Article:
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Occupiers ready for bloodbath in Najaf. Internation action needed now

jamie | 16.08.2004 13:04

As journalists are expelled from areas in and around Najaf and the “official”death count of GI‘s rises to 943 ( the stage is being set for a major blood bath in one of the Muslim world’s most sacred cities. U.S. leaders are drawn, in desperation it seems, to the one source of power left available to them, military might. Even now they can not see the utter hopelessness of this path, the Iraqi nation now totally united against them. Below please find the most recent details on the war against the people of Iraq. . Please pass this news to all others. jamie

As journalists are expelled from areas in and around Najaf and the “official”death count of GI‘s rises to 943 ( the stage is being set for a major blood bath in one of the Muslim world’s most sacred cities. U.S. leaders are drawn, in desperation it seems, to the one source of power left available to them, military might. Even now they can not see the utter hopelessness of this path, the Iraqi nation now totally united against them. Below please find the most recent details on the war against the people of Iraq. . Please pass this news to all others. jamie


08/16/04 CENTCOM: THREE U.S. Troops Confirmed Killed In Najaf Fighting
Three U.S. soldiers attached to the 11th Marine Expeditionary Unit were killed as a result of enemy action in the An Najaf province Aug. 15.

08/16/04 CENTCOM: IED Death In North Baghdad Confirmed
One Task Force Baghdad Soldier was killed in an improvised explosive device attack in northern Baghdad around 1:30 a.m., Sunday.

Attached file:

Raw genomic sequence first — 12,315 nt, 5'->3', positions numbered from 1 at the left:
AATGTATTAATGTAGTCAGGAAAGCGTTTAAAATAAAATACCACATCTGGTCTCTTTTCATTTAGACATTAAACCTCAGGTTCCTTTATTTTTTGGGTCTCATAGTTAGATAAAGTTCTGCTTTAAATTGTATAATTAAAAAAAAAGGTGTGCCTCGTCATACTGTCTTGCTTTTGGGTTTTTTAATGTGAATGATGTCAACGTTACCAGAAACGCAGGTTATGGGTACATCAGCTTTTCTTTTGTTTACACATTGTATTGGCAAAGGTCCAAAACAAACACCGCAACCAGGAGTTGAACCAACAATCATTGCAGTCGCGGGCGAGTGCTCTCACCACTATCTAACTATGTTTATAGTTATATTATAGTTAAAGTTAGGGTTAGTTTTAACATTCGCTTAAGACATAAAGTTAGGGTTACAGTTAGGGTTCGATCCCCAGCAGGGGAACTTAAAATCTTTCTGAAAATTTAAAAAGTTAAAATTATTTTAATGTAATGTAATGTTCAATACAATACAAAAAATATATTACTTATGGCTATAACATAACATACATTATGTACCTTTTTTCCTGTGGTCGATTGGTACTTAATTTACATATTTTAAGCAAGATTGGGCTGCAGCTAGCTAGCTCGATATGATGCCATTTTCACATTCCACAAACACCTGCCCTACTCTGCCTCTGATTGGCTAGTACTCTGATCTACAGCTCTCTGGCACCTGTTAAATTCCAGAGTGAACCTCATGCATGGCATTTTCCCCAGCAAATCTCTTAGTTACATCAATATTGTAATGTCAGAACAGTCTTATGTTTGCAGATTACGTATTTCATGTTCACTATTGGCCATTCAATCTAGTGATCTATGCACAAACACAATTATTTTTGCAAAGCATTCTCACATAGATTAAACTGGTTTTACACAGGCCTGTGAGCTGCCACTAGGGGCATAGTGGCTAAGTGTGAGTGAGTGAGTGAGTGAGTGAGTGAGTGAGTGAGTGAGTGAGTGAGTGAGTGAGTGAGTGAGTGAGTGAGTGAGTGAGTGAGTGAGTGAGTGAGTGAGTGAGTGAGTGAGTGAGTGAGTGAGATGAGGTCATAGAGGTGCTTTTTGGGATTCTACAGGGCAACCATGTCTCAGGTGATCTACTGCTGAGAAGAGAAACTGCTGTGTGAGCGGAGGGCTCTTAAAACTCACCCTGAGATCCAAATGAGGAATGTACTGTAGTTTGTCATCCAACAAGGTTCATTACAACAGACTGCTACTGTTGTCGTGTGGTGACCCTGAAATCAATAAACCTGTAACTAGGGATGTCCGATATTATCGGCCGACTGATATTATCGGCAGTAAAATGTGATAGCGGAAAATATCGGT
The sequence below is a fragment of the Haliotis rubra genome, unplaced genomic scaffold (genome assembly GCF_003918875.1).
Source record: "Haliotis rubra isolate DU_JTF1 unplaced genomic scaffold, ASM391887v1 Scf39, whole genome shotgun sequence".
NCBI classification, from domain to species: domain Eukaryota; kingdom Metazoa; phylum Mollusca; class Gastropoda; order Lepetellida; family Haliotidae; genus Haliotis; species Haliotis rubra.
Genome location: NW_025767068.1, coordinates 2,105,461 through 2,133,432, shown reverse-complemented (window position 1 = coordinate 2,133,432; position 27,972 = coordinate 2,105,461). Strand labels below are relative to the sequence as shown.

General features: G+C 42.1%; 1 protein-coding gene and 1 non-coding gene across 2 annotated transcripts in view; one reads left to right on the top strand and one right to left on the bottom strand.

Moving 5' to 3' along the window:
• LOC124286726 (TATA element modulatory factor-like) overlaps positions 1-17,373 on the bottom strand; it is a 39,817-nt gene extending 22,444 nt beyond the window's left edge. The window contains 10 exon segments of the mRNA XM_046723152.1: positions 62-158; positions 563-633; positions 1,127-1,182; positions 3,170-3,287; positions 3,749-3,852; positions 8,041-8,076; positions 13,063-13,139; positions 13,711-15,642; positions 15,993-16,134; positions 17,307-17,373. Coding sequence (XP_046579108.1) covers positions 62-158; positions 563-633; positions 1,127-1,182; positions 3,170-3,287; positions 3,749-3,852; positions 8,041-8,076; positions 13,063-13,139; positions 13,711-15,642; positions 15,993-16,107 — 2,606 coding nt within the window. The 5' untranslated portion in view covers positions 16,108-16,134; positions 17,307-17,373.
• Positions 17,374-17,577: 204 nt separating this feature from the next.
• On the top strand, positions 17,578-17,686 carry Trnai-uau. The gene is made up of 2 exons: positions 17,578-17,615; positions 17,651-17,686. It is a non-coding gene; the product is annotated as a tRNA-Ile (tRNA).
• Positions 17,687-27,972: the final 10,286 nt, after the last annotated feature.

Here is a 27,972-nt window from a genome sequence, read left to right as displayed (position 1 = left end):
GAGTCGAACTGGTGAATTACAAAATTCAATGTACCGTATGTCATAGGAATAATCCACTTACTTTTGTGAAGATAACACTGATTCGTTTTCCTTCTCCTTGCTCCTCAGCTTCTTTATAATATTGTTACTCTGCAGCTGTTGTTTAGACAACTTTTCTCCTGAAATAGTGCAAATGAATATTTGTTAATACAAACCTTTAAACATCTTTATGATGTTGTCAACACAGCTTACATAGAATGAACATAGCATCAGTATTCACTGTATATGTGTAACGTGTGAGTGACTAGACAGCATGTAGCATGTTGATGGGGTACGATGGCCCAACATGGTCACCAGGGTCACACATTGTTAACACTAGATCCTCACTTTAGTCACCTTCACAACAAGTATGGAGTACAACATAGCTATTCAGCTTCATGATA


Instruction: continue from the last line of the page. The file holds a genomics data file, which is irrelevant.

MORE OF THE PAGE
08/16/04 AP: Delegates Tell Cleric to Pull Out of Najaf
Delegates at Iraq's National Conference called on radical Shiite cleric Muqtada al-Sadr to abandon his uprising against U.S. and Iraqi troops and pull his fighters out of a holy shrine in Najaf.

08/16/04 Novinite: 3 Iraqis Nabbed over Bulgarians Attack
Three Iraqis have been arrested on suspicions of mortaring the Bulgarian troops' base in the Iraqi city of Karbala late on Saturday night.

08/16/04 Sofia: Second BG Hostage’s Body To Undergo an Autopsy
The body of the second Bulgarian hostage in Iraq, Ivailo Kepov, would undergo an autopsy at the Forensic Medicine Institute. His mortal remains were transported to Bulgarian late on Saturday evening

08/16/04 Itar-Tass: Najaf declared war zone
The Iraqi city of Najaf housing shrines of Shiite Muslims has been declared the zone of military operations early on Monday morning.

08/16/04 Suntimes: Some troops returning to lost jobs, benefits
Increasing numbers of National Guard and Reserve troops who have returned from war in Iraq and Afghanistan are encountering new battles with their civilian employers at home.

08/16/04 AP: Two Soldiers Killed During Najaf Fighting
Two American soldiers were killed during fighting in Najaf...The two were killed Sunday when troops came under attack by militiamen loyal to firebrand Shiite cleric Muqtada al-Sadr

08/16/04 BBC: French reporter missing in Iraq
A French-American journalist is reported to have been kidnapped along with his Iraqi translator in the southern Iraqi city of Nasiriya.

08/15/04 WaPo: Two soldiers killed in fighting in Najaf graveyard
Two soldiers were killed in fighting in the city's vast graveyard, bringing to eight the number of U.S. military deaths in the area since Aug. 5. U.S. commanders said they inflicted substantial casualties on the militiamen.

08/15/04 Telegraph: Police expel journalists from Najaf
The Iraqi authorities ordered foreign journalists to leave Najaf yesterday, threatening to arrest or even shoot reporters as US marines and Iraqi government forces resumed the fight against Shia militants

08/15/04 Thecourier: Iraq bomb blast soldier making good progress
Despite the massive head injury he received on Thursday, Sergeant Kevin Stacey has managed to talk for the first time since the incident and could be flown home as soon as next week.

08/15/04 AFP: Marines encircle Najaf shrine
A major US-led assault on Shi’ite fighters in Najaf appeared imminent yesterday, as journalists were kicked out and clashes flared in the Iraqi holy city, provoking an outcry at a national conference

08/15/04 DOD: DoD annouces fatality from August 13th